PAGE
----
3 favorite sins

A study by the Barna Group has revealed what Americans say are the three most difficult sins.

“Lead me not into temptation. I can find it all by myself.”

That line, taken from the country music song “Lead Me Not,” evokes smiles because it underscores a truth: The struggle against temptation is universal.

A new survey, however, gets specific about the type of temptations most Americans battle against. “Temptations and America’s Favorite Sins,” a survey conducted by the Barna Group, a Christian research firm, concludes that the moral struggles that vex most Americans aren’t the salacious acts that drive the plotlines of reality television shows. Most Americans are too worn down or distracted to get snared by those vices, the survey concludes.

The top three sins seducing most Americans: procrastination, overeating and spending too much time on media.

“You would think it would be sex, drugs and rock and roll,” said Todd Hunter, pastor and author of Our Favorite Sins, whose book was consulted in conjunction with the survey.

The survey said 60 percent of Americans admitted they’re tempted to worry too much or procrastinate; 55 percent said they’re tempted to overeat, and 41 percent said they’re tempted by sloth, or laziness.

The sex, drugs and rock and roll-like vices fell dead last in the temptation categories: 11 percent of Americans said they were tempted by drug abuse; 9 percent were tempted by sexually inappropriate contact.

Even young people put sex and drugs way down on their list, according to the survey, which broke down temptations by gender and age. It  found that 21 percent of millennials (born between 1984 and 2002) considered sexually inappropriate behavior their chief temptation. It was the lowest percentage attributed to any vice by millennials. Their top two temptations were worrying too much and procrastination.

The battleground for temptation has also shifted – it’s gone digital, according to David Kinnman, president of Barna Group, which based its survey on 1,021 online interviews with a representative sample of white, African-American and Latinos.

“Temptation has gone virtual," Kinnman said. “Nearly half of Americans admit to being tempted to use too much media and one in nine admits to expressing their anger digitally.”

Temptation also seems to affect men and women differently – more women said they’re tempted by gossip and overeating, and only 8 percent of women admitted to being tempted by online pornography versus 28 percent of  men.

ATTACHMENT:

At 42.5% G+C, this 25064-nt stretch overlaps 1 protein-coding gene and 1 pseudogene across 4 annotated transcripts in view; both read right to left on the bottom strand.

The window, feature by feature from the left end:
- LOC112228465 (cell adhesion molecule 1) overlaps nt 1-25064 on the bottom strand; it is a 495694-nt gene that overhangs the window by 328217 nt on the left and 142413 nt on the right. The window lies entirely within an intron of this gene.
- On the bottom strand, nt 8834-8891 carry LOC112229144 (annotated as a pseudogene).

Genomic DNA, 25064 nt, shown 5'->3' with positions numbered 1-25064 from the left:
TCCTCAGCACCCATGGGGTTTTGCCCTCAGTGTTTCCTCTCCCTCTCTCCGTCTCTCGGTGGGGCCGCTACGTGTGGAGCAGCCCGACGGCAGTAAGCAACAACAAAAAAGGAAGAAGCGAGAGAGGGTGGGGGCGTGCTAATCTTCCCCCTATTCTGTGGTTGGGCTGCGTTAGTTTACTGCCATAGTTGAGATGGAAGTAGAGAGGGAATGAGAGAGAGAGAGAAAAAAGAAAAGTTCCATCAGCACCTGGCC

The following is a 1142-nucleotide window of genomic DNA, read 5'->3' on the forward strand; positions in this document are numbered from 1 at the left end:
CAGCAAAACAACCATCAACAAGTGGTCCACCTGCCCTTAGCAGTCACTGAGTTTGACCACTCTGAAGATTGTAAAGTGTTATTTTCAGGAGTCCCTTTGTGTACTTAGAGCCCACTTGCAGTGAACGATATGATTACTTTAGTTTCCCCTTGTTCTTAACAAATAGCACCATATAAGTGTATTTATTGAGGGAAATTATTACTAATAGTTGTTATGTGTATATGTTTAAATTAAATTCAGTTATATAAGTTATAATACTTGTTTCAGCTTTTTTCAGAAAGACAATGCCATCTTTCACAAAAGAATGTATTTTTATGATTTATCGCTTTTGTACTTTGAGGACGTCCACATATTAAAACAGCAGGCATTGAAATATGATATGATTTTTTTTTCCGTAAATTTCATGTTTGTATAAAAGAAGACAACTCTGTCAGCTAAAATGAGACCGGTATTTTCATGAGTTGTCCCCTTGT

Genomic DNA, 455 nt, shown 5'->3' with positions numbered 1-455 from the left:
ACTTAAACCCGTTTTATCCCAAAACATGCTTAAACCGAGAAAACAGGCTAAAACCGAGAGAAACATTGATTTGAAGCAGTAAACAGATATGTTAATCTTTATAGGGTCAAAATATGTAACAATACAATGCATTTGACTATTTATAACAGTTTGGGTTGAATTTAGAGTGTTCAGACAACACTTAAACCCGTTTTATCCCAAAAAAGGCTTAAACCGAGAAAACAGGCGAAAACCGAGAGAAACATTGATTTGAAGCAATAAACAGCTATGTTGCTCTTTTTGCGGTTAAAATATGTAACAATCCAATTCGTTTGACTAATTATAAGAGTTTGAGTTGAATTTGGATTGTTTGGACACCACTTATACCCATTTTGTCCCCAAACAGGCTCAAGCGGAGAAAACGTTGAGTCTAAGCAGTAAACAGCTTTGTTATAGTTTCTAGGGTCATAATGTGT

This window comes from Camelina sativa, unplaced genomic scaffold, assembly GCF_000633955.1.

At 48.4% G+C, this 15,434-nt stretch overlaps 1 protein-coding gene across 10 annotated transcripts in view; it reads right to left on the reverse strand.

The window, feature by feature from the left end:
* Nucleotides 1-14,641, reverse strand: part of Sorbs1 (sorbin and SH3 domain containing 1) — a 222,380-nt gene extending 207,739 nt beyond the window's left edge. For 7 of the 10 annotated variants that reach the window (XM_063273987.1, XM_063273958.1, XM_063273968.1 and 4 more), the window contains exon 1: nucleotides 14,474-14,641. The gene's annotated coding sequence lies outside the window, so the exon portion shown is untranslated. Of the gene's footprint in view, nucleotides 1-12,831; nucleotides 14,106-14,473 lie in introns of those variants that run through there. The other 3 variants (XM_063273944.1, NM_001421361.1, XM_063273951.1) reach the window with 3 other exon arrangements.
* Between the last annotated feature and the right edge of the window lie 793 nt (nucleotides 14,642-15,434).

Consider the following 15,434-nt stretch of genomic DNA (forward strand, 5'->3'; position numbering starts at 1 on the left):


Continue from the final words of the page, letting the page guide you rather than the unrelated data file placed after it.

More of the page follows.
Many Americans who admit to being tempted aren’t putting up a big fight. The study said that 59 percent of Americans admit they don’t do anything to avoid temptation and half can’t explain why they give into temptation.

Many Americans still can’t explain what sin is, Hunter said. Worrying, for example, is not considered one of the seven deadly sins (pride, envy, gluttony, lust, anger, greed and sloth). Yet survey respondents listed it as one of their top temptations.

“There’s no agreement on what sin is,” Hunter said. “It’s one of the aspects of the world we live in. It’s becoming more relativistic. It’s hard to talk about sin when everyone disagrees about what it is.”

One of Hunter's temptation is chocolate. He once shot up to 330 pounds because he overate. He said all temptations start with a desire for something good. They become “disordered” when they enslave people and spread pain through their lives.

“Disordered desires imprison us,” he wrote in Our Favorite Sins. “In the end they give us nothing – not one lasting shred of goodness, freedom, joy, or love.”

Hunter’s advice for staying clear of temptation: fasting, praying and staying out of places and relationships that lead you toward temptation.

For those who aren’t religious, Hunter recommends thinking about sports. He cites the practice habits of superstars like NBA legend Michael Jordan. They practice progress, repeating athletic exercises every day until their body complies.

Little victories lead to big things, Hunter said. In his book, he quoted the legendary college basketball coach John Wooden from Indiana:

“When you improve a little each day, eventually big things occur. So don’t look for the quick, big improvement. Seek the small improvements one day at a time – that’s the only way progress happens – and when that kind of progress happens, it lasts.”

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